Time to take deep breath on Tiregate | RecordCourier.com

Time to take deep breath on Tiregate

The Grand Jury's "Tiregate" report is out. It's time for everyone in Douglas County to take a deep breath before we overreact and create more problems than we're solving.

This is a sad episode. At its heart is former County employee Chris Oakden, now deceased, who bought tires using County funds and then resold them, pocketing the proceeds. This is inexcusable.

But I met Chris while working on a County task force. He seemed affable and helpful, not my idea of a criminal. I suspect he had a lot of people fooled. And I imagine that his family and friends miss him dearly, despite what he did, and that they are struggling with the facts of his hidden life.

Several attempts to bring this problem to light went nowhere until early 2017. There has been ample attention to it since, with some in our community using Tiregate for political advantage as a way to paint a County government they detest in a bad light.

Not long after his activities became known Chris Oakden died in a head on collision, when his car swerved into the path of an oncoming semi. We may never know, but might Tiregate have been a factor?

Other than Mr. Oakden's malfeasance, the Grand Jury's key finding seems to be that in 2013 Vicki Moore, at the time an accountant in the Finance Department, "questioned the excessive expenditures on tires." Her supervisor directed her to conduct an audit. But Ms. Moore didn't do that due to a lack of time available in a department that had suffered staffing cutbacks during the recession.

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Vicki Moore later advanced to Chief Financial Officer, which seems a testament to good performance, but resigned that position as the Grand Jury's report was released. She was sort of the last one standing. Chris was dead and other employees who may have had some culpability had by that time left County employment.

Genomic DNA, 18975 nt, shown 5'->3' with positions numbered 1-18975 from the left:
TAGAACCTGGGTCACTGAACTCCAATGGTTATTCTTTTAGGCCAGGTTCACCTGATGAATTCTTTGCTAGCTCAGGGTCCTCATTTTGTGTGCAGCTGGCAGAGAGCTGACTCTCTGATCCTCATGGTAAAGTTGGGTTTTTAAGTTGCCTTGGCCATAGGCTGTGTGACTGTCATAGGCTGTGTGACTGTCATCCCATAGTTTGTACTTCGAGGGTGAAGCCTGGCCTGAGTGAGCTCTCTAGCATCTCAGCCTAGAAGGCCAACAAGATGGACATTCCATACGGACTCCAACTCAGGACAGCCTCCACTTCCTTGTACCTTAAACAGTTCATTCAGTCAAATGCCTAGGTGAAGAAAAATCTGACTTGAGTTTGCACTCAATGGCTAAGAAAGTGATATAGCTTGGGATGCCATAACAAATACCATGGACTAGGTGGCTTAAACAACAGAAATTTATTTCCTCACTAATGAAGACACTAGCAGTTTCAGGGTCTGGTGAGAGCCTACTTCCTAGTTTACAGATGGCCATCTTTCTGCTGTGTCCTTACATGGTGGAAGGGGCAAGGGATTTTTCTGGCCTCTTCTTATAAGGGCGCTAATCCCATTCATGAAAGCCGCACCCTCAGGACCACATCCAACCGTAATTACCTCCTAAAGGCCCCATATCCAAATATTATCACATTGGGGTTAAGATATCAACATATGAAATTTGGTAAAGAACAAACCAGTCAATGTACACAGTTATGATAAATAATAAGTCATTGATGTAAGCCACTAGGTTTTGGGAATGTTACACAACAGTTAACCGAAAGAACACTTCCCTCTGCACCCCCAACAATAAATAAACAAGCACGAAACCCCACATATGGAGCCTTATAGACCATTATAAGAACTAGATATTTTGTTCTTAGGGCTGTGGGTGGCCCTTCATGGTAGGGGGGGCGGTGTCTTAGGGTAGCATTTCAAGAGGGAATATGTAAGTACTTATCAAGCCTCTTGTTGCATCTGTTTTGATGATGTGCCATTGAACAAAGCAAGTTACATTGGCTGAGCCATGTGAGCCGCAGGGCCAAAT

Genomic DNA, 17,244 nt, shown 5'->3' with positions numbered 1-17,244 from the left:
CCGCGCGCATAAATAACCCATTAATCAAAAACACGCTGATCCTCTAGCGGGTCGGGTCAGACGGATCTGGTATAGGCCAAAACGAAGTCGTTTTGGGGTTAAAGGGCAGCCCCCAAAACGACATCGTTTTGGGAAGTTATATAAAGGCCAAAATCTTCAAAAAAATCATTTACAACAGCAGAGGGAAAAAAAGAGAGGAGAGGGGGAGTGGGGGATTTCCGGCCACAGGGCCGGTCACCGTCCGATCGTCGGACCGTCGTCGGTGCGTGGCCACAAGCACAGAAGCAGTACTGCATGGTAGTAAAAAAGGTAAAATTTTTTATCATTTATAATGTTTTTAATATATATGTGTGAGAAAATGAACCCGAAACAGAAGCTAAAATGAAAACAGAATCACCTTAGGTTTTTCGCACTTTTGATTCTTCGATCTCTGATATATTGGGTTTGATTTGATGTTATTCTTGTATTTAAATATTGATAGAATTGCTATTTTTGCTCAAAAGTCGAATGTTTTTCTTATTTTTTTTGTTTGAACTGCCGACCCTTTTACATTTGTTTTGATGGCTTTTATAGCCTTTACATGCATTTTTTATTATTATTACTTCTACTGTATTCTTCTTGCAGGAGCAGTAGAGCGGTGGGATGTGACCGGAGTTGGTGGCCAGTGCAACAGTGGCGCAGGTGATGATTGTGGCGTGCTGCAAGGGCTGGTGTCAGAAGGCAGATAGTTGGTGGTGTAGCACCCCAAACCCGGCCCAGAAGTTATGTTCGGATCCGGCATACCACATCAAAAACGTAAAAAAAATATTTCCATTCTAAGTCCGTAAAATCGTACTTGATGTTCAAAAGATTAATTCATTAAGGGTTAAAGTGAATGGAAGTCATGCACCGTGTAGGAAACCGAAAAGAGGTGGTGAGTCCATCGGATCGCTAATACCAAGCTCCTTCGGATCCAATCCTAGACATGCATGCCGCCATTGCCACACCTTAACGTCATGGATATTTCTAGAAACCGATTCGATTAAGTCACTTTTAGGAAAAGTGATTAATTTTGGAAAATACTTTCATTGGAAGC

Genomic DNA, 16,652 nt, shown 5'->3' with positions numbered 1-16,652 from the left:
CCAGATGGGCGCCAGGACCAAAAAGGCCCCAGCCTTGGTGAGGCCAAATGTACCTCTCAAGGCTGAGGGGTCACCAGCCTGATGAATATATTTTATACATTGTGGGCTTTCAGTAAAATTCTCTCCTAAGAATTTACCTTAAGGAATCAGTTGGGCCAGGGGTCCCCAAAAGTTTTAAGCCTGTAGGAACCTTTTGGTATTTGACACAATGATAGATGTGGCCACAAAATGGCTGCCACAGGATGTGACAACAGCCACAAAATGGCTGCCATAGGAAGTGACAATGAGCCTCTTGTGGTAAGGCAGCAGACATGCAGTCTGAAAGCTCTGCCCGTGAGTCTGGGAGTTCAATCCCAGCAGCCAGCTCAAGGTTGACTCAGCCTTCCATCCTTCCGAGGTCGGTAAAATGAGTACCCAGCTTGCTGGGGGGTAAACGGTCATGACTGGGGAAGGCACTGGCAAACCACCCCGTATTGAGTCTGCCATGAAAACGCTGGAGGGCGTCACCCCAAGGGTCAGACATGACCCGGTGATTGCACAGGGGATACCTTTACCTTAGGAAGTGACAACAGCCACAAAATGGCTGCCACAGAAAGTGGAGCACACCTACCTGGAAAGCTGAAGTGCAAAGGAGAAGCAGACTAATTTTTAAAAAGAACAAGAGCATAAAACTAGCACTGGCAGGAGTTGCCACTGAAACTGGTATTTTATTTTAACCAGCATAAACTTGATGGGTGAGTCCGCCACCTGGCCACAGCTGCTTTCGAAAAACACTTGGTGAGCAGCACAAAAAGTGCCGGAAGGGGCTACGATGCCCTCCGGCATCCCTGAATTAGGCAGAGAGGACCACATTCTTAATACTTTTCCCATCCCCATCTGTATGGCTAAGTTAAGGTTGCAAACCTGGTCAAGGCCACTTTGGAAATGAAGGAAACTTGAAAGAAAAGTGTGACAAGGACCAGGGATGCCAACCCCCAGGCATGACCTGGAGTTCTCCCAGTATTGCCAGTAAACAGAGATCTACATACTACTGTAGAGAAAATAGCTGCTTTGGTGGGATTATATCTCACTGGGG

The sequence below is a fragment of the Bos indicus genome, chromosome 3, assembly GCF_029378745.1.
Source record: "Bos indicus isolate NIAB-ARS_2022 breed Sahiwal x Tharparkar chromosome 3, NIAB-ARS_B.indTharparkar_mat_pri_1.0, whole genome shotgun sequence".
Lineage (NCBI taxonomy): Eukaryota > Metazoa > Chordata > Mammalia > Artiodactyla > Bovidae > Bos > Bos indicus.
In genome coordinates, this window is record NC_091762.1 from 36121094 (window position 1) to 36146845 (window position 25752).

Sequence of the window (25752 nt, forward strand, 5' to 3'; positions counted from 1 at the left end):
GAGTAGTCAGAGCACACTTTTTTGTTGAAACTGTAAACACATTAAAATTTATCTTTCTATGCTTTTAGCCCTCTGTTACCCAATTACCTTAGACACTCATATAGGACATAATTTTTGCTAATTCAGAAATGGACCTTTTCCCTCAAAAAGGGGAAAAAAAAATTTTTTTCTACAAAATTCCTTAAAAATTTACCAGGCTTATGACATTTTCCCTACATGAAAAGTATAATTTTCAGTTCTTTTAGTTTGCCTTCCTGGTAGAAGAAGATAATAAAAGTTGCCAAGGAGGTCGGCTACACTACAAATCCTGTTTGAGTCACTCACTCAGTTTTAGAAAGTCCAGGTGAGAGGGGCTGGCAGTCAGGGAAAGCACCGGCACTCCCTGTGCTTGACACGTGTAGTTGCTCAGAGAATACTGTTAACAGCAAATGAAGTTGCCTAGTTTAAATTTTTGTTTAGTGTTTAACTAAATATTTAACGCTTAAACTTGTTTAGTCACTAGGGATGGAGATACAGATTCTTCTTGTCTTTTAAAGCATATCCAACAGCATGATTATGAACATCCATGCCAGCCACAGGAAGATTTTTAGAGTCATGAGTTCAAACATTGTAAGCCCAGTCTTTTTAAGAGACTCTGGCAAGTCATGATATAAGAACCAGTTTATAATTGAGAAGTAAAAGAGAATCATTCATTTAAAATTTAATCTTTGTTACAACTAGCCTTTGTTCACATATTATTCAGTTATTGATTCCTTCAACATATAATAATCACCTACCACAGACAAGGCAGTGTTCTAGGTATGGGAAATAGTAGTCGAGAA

So the perpetrator is dead, the managers involved are gone, the last presumably of her own volition but no doubt under some pressure. Ironically she seems to have been the one person who took the problem seriously early on but didn't have the resources to deal with it.

So what's left? Well, 24 recommendations by the Grand Jury. Amounting to a lot of work dumped on a County government that faces the same stresses Vicki Moore faced. Too much work and too few resources.

Essentially because we had one bad actor out of hundreds of responsible County employees. And because overworked employees who saw something possibly amiss didn't have the resources to follow up given cuts made by those who govern here.

Whatever his transgressions, Chris Oakden is dead and his family left suffering. Vicki Moore has lost her job. Let's be careful about how much misery we impose on the staff left behind in the name of "doing something." An urge that will likely be compounded by the intemperance of an election year. Caution seems in order.

Terry Burnes is a Gardnerville resident.